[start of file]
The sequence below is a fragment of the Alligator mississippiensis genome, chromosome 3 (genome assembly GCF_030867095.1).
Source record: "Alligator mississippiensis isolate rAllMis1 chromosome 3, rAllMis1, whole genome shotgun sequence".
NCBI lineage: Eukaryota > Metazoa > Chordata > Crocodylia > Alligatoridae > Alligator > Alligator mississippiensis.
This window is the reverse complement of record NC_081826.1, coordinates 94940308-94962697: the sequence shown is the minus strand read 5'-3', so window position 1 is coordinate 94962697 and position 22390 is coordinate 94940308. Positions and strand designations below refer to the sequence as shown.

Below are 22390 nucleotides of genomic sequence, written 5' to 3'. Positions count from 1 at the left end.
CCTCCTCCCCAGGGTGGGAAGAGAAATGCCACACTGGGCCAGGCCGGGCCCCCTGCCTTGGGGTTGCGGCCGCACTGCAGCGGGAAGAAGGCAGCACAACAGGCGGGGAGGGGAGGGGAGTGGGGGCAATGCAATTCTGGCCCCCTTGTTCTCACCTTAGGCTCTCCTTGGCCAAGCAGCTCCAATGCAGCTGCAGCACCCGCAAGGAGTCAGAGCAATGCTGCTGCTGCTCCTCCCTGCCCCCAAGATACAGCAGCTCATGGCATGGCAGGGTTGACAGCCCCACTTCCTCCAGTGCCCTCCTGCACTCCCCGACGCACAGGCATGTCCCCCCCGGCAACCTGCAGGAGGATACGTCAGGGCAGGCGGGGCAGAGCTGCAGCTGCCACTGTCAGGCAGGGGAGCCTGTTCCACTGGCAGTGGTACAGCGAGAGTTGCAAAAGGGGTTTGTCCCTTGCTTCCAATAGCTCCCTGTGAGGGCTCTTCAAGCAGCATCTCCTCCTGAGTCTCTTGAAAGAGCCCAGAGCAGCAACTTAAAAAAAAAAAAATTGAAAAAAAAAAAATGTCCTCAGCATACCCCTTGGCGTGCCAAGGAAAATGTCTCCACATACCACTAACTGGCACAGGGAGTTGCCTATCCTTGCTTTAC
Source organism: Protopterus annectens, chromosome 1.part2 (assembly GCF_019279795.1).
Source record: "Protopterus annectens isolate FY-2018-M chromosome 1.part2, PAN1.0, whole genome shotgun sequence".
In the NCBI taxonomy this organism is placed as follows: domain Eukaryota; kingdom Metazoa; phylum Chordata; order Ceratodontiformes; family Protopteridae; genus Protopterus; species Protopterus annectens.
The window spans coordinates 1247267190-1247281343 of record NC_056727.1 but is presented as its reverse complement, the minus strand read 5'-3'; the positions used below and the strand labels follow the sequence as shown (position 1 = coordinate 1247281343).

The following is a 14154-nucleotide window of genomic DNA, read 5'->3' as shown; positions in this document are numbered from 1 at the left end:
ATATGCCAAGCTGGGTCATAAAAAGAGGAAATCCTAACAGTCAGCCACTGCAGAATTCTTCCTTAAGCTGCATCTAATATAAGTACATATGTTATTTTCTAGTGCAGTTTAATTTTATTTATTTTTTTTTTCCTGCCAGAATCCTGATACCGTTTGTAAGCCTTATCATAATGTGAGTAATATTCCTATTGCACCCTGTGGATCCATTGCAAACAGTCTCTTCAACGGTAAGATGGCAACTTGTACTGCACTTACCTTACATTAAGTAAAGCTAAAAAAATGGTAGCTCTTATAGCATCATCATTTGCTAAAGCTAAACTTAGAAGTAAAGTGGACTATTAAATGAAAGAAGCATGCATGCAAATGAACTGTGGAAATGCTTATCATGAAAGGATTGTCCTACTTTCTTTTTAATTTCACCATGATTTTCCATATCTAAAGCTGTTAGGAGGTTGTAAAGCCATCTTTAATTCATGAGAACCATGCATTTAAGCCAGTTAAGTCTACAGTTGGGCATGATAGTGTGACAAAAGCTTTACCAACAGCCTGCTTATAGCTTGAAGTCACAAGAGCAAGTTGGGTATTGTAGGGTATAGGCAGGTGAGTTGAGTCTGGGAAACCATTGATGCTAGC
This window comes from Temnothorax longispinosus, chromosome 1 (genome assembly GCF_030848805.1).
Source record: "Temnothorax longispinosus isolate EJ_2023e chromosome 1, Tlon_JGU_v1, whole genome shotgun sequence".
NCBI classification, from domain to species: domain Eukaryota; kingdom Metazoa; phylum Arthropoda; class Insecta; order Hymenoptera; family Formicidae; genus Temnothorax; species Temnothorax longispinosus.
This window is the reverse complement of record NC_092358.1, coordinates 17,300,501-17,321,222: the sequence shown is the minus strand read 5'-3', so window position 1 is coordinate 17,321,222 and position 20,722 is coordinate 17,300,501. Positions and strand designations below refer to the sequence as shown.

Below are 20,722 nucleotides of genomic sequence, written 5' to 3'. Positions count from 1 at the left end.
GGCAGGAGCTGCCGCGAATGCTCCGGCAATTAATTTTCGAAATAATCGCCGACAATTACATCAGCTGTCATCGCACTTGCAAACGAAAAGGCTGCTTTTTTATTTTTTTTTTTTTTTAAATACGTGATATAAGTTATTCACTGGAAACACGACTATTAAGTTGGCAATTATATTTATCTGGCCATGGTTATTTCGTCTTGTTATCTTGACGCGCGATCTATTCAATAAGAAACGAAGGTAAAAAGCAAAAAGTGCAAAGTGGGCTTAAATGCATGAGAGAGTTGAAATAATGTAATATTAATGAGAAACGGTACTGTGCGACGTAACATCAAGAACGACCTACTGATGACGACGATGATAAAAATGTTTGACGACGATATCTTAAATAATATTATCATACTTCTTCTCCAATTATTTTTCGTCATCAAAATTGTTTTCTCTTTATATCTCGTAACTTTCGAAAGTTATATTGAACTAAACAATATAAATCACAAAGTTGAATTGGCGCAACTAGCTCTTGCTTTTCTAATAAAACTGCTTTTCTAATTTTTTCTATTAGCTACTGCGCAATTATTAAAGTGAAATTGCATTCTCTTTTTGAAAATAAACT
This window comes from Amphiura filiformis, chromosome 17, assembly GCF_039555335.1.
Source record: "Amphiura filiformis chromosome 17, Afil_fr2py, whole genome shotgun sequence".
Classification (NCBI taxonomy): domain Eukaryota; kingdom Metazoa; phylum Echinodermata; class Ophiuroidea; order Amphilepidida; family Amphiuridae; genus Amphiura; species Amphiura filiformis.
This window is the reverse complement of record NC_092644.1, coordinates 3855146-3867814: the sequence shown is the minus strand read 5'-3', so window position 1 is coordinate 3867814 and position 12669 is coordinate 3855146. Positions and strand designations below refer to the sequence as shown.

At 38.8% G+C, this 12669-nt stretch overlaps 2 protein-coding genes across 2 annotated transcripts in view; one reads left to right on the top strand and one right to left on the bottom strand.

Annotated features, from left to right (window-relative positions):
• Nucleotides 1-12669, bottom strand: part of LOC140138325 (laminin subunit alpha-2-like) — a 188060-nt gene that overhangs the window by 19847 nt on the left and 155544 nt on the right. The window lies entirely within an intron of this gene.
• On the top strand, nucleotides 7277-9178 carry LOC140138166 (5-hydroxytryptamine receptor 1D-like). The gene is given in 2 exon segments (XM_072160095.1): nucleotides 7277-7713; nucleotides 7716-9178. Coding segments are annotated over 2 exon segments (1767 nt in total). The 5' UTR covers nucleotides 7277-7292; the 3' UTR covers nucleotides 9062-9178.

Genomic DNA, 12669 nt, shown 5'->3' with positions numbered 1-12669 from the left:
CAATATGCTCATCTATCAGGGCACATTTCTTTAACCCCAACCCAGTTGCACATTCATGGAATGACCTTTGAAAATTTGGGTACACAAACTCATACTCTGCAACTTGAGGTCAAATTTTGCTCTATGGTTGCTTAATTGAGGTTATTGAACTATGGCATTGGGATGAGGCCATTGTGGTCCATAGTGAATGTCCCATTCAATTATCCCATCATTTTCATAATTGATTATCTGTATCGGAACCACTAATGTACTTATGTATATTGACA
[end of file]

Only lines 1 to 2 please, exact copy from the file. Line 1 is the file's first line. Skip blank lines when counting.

The sequence below is a fragment of the Alligator mississippiensis genome, chromosome 3 (genome assembly GCF_030867095.1).
Source record: "Alligator mississippiensis isolate rAllMis1 chromosome 3, rAllMis1, whole genome shotgun sequence".